Wolfgang's Vault Opening Entire Concert Catalog For Downloads
The Grateful Dead, 1970 (clockwise): Bob Weir, Phil Lesh, Bill Kreutzmann, Ron 'Pigpen' McKernan, Mickey Hart and Jerry Garcia during the Music File Photos - The 1970s - by Chris Walter at the Music File Photos 1970's in Various Cities, United Kingdom. WireImage

The once controversial Wolfgang's Vault, which has amassed the largest collection of licensed streaming live recordings on the Internet, is about to make a treasure trove of those concerts available for downloading.

Beginning Nov. 3, the site will add more than 1,000 titles from 919 artists to the approximately 500 that are currently available for purchase from the site's Concert Vault section, Bill Sagan, CEO and founder of Wolfgang's Vault LLC and its parent company, Norton LLC, tells Billboard.com. The additions will include more than 160 Grateful Dead concerts as well as titles from artists such as Santana, Janis Joplin, Jefferson Airplane, Aretha Franklin, Bonnie Raitt, Hall & Oates, Journey, Lynyrd Skynyrd, Jethro Tull, Chicago, Miles Davis, Dolly Parton, Merle Travis and many others.

Leading up to the Nov. 3 "Cracking the Vault Day" blowout, Wolfgang's Vault -- which recently logged its 100 millionth streamed show -- is offering a small amount of new shows twice weekly. The site just put up a Grateful Dead concerts (from May 15, 1970 at the Fillmore East in New York City); future releases include Janis Joplin, Aretha Franklin and Bonnie Raitt (Oct. 2), Hall & Oates and Boz Scaggs (Oct. 6), Santana and Chicago (Oct. 9), Lou Reed (Oct. 13), Miles Davis, Weather Report and Mahavishnu Orchestra (Oct. 16), Twisted Sister and the Ramones (Oct. 20), the Byrds, Dolly Parton and Waylon Jennings (Oct. 23), Cheap Trick (Oct. 27) and Mountain (Oct. 30). Newly streaming shows from Dylan and Pink Floyd will also become available on Oct. 30.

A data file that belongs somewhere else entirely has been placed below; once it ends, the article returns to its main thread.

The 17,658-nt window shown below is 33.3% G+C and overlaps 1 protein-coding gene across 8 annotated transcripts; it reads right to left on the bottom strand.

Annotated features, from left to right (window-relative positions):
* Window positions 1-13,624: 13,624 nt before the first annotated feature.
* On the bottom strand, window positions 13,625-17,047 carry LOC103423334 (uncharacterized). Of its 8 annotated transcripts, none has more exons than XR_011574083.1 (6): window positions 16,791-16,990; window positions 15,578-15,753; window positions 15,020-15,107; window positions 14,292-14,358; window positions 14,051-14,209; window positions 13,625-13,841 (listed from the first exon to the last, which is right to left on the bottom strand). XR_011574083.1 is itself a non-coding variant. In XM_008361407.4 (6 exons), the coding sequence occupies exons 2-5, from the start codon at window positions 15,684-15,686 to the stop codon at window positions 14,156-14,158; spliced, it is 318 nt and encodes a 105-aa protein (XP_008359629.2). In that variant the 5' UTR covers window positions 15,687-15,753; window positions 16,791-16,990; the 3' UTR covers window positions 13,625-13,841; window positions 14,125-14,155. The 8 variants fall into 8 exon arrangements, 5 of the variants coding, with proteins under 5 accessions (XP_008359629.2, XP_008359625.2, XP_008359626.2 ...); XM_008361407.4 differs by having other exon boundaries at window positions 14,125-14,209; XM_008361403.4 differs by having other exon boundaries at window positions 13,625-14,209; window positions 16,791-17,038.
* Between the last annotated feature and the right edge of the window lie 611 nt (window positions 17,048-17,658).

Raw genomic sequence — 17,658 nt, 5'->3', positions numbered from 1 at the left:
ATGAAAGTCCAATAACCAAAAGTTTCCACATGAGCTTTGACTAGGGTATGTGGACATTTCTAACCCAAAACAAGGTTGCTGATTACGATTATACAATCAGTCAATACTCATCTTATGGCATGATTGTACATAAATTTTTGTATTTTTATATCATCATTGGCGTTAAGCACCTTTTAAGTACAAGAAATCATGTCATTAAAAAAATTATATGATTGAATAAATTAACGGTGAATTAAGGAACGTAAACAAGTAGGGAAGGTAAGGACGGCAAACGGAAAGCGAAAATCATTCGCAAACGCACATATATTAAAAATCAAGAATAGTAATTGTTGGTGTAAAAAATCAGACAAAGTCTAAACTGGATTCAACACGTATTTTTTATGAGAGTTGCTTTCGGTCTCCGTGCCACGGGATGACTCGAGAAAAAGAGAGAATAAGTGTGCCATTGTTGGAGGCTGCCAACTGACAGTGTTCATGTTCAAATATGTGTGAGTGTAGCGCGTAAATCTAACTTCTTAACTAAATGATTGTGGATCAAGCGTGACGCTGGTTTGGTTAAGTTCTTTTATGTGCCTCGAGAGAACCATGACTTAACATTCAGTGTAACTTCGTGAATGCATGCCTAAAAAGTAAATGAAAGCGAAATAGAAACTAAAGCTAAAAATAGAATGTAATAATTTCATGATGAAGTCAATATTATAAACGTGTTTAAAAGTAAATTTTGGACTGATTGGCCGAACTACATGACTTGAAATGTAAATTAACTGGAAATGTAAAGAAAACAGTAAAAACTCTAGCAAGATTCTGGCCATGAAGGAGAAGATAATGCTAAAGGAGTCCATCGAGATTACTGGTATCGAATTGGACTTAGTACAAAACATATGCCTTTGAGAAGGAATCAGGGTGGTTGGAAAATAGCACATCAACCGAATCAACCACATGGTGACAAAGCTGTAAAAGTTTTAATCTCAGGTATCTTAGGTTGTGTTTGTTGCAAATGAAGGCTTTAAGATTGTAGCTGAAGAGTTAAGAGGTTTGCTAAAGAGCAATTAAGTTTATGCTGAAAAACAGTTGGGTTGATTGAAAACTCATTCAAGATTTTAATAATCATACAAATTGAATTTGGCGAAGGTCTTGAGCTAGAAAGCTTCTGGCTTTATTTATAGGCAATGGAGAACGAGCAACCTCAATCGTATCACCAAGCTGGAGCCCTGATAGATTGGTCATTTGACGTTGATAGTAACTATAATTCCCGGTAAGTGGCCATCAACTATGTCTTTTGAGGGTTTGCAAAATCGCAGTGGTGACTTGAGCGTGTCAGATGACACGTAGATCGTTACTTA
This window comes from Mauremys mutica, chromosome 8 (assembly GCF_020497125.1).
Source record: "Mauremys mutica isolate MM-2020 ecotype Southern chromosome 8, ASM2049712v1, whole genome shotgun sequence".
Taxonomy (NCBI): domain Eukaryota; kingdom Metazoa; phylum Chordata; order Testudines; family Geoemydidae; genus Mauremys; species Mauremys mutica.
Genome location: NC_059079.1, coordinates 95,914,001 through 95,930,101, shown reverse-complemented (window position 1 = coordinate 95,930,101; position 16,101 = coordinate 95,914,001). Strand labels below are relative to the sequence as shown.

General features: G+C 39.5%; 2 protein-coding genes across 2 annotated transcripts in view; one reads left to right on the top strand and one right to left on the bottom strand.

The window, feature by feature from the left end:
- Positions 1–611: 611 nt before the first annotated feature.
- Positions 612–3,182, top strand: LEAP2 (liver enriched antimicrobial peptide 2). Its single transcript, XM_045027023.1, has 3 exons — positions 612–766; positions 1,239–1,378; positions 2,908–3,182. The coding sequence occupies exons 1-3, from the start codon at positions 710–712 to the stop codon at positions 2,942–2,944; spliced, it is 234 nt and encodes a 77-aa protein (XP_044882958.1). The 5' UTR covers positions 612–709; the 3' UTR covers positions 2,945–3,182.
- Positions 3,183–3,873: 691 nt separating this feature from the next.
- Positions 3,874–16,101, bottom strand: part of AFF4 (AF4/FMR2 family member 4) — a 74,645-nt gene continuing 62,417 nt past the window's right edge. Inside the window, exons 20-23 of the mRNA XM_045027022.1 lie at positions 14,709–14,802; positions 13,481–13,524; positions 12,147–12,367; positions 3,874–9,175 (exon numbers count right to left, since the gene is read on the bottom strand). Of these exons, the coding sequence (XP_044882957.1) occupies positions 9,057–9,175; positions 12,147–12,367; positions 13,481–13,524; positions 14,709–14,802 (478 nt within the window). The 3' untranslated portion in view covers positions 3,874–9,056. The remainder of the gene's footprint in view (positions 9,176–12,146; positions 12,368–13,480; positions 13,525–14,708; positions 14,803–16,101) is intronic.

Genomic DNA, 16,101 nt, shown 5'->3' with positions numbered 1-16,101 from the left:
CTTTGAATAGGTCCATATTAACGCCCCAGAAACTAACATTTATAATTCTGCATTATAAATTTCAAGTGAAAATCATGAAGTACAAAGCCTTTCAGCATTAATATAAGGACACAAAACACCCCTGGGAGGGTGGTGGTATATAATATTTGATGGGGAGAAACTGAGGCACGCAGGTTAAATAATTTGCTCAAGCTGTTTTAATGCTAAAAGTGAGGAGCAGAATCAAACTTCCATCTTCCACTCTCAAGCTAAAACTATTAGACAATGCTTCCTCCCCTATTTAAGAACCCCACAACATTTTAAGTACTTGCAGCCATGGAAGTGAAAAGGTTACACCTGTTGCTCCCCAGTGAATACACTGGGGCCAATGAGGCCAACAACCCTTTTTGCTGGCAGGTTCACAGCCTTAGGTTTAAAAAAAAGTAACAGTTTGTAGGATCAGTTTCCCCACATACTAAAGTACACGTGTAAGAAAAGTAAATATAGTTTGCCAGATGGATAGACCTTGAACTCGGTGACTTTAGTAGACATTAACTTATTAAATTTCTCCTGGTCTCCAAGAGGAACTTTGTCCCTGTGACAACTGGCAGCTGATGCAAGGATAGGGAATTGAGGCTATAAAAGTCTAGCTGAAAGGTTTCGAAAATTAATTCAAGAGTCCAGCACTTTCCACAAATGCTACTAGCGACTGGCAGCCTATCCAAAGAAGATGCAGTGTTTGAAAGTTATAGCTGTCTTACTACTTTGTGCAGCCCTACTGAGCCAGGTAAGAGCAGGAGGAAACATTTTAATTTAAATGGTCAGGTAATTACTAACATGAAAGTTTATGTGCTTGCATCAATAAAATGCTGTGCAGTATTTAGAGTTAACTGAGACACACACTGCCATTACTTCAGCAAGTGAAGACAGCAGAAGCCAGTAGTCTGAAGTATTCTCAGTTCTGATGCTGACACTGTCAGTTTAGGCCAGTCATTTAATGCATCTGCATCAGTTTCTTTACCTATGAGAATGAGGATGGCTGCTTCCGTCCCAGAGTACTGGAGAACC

The download prices will run $7.98 and $8.98 for MP3s and $11.98 and $12.98 for Flac recordings. Wolfgang's vault will also introduce a $48 annual membership which includes a $50 gift certificate, discounts on recordings and memorabilia and unlimited higher-end 192k streaming.

Sagan says that the new rash of downloads are "the result of negotiating agreements with performers and record labels that not only acknowledge our ownership of this material but gives us rights to exploit it" in a variety of formats, including ringtones and satellite radio. Sagan estimates that through the acquisition of a dozen archives -- including Bill Graham Presents, the King Biscuit Flower Hour, Silver Eagle and the Festival Network -- since its inception in 2002, Wolfgang's Vault has amassed nearly 10,000 live shows, of which about 3,200 are currently streaming on the site.

The agreements including royalty payments in addition to the mechanical royalties the company routinely pays to publishers.

"The objective is that just about everything we stream we'll be able to download," Sagan says. "When we hit Nov. 3, more than half the concerts...will be available for download. By Christmas or slightly after Christmas we'll be closer to three-quarters." Sagan also hopes to begin making video footage the company has acquired available on the site in the near future.

There are some holdouts to the downloading plan. Sagan says negotiations are continuing with big names such as Bob Dylan, Pink Floyd, Jimi Hendrix, Bruce Springsteen, the Rolling Stones, the Who and Dire Straits, and he's hopeful agreements will be reached with most of those in the near future.

In addition to the Concert Vault, Wolfgang's Vault also sells memorabilia, operates a Vault Radio network, displays music photography and publishes an online version of Crawdaddy magazine. It also operates what MacWorld magazine named the best all-around iPhone App earlier this year. The company's Daytrotter.com site, meanwhile, offers recordings by new, mostly independent bands.

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